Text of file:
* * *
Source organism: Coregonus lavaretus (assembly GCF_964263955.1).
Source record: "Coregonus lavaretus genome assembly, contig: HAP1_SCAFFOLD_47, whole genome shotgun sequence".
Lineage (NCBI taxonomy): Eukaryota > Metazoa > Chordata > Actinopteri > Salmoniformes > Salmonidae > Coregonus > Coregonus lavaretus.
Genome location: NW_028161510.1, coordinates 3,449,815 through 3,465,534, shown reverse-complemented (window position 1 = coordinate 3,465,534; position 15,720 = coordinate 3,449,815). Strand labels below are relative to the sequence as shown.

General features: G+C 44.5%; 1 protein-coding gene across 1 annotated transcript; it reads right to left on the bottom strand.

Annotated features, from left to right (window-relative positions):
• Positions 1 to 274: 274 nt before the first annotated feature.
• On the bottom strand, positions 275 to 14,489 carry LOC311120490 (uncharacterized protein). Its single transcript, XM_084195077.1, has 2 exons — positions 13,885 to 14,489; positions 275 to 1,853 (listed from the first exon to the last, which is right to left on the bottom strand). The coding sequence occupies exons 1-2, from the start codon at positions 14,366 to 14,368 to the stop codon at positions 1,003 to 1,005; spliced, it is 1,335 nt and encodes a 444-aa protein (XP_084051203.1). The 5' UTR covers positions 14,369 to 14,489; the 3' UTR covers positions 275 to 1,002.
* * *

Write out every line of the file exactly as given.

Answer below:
Source organism: Coregonus lavaretus (assembly GCF_964263955.1).
Source record: "Coregonus lavaretus genome assembly, contig: HAP1_SCAFFOLD_47, whole genome shotgun sequence".
Lineage (NCBI taxonomy): Eukaryota > Metazoa > Chordata > Actinopteri > Salmoniformes > Salmonidae > Coregonus > Coregonus lavaretus.
Genome location: NW_028161510.1, coordinates 3,449,815 through 3,465,534, shown reverse-complemented (window position 1 = coordinate 3,465,534; position 15,720 = coordinate 3,449,815). Strand labels below are relative to the sequence as shown.

General features: G+C 44.5%; 1 protein-coding gene across 1 annotated transcript; it reads right to left on the bottom strand.

Annotated features, from left to right (window-relative positions):
• Positions 1 to 274: 274 nt before the first annotated feature.
• On the bottom strand, positions 275 to 14,489 carry LOC311120490 (uncharacterized protein). Its single transcript, XM_084195077.1, has 2 exons — positions 13,885 to 14,489; positions 275 to 1,853 (listed from the first exon to the last, which is right to left on the bottom strand). The coding sequence occupies exons 1-2, from the start codon at positions 14,366 to 14,368 to the stop codon at positions 1,003 to 1,005; spliced, it is 1,335 nt and encodes a 444-aa protein (XP_084051203.1). The 5' UTR covers positions 14,369 to 14,489; the 3' UTR covers positions 275 to 1,002.